SpaceX and Tesla Motors Inc. founder Elon Musk has never been shy about making bold predictions. His latest pronouncements: that most cars won't have drivers in three years and people will arrive on Mars by 2025.
Space Exploration Technologies Corp. could start sending people off-planet by 2024 (they take months to get there), starting a 26-month cycle that will colonize the Red Planet and form the foundations of a space-faring civilization, the chief executive officer of both companies told Recode's Code conference. As for fully autonomous vehicles, safety-prone regulators -- not technology -- are the hold-up, the billionaire PayPal co-founder said Wednesday.
"I consider autonomous driving to be basically a solved problem. There's really only one area where it's a little dodgy, and that's where you're at 30 to 40 miles per hour" in cities, he said. "We're less than two years away from complete autonomy. Regulators however will take at least another year; they'll want to see billions of miles of data."
The South Africa-born entrepreneur is known for his unvarnished views on, say, how malevolent artificial intelligence could doom the human race or space exploration being key to humanity's evolution.
Musk -- who said he occasionally succumbs to delusion --- debated the best form of government (democracy) for a putative Mars colony, and the need for entrepreneurs to start businesses from iron-ore smelters to pizza delivery that can thrive in that planet's harsh environment. But he also touched on matters far closer to home, including the divisive U.S. elections. Asked about controversial Republican candidate Donald Trump, Musk said no one person had the clout to affect the entire country, not even the Commander-in-Chief.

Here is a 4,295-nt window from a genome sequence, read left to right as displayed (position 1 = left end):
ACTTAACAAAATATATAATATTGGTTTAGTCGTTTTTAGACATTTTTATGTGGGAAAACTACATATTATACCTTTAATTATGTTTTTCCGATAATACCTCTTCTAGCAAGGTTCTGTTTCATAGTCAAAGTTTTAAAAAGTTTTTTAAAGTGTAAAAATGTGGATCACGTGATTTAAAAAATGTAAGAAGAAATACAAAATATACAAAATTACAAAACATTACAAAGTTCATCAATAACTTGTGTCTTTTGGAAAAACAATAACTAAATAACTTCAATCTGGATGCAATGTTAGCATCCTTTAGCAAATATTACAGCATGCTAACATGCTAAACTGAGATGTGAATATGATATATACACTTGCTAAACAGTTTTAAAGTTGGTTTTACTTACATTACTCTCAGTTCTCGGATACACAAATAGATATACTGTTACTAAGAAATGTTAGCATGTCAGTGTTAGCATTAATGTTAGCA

"I don't think this is the finest moment for our democracy," he said. "Being U.S. president is being the captain of a large ship with a small rudder. There is a limit to how much good or bad a president can do."
Business-wise, Musk welcomed competition in what he called an increasingly crowded electric and self-driving arena, including from Apple Inc., which he expected to begin producing cars in volume by 2020. The iPhone maker however has never confirmed any plans on that front. Google Inc. on the other hand, which has spent years researching and testing autonomous vehicles, posed no direct threat.
"There've been so many announcement s of autonomous EV startups. I'm waiting for my mom to announce one," he said. "Google's done a good job of showing the potential of autonomous transport, but they're not a car company."
Still, it's neither dreams of Mars nor his myriad business ventures that give him most pleasure -- that honor goes to his children. Musk makes it a point to spend time with them, whether it's playing video games or sharing butterbeers recently at Universal Studios' new Harry Potter attraction.
"Kids by far make me the happiest," he said.
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